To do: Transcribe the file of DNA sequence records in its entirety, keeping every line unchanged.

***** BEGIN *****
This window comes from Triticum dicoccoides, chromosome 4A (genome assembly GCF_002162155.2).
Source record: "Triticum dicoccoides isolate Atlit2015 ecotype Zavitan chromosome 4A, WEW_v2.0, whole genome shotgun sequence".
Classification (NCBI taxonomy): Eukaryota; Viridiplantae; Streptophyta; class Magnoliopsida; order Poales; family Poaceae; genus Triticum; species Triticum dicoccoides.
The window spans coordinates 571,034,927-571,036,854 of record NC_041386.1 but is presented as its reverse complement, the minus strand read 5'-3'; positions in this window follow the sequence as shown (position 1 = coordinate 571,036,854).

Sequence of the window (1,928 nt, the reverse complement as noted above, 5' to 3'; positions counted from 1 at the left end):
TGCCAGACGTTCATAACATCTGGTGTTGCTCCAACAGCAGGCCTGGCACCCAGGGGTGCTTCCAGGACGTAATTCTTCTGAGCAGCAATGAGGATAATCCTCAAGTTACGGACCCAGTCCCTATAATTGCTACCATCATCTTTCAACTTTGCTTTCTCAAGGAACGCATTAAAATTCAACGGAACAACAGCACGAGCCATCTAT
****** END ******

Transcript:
This window comes from Triticum dicoccoides, chromosome 4A (genome assembly GCF_002162155.2).
Source record: "Triticum dicoccoides isolate Atlit2015 ecotype Zavitan chromosome 4A, WEW_v2.0, whole genome shotgun sequence".
Classification (NCBI taxonomy): Eukaryota; Viridiplantae; Streptophyta; class Magnoliopsida; order Poales; family Poaceae; genus Triticum; species Triticum dicoccoides.
The window spans coordinates 571,034,927-571,036,854 of record NC_041386.1 but is presented as its reverse complement, the minus strand read 5'-3'; positions in this window follow the sequence as shown (position 1 = coordinate 571,036,854).

Sequence of the window (1,928 nt, the reverse complement as noted above, 5' to 3'; positions counted from 1 at the left end):
TGCCAGACGTTCATAACATCTGGTGTTGCTCCAACAGCAGGCCTGGCACCCAGGGGTGCTTCCAGGACGTAATTCTTCTGAGCAGCAATGAGGATAATCCTCAAGTTACGGACCCAGTCCCTATAATTGCTACCATCATCTTTCAACTTTGCTTTCTCAAGGAACGCATTAAAATTCAACGGAACAACAGCACGAGCCATCTAT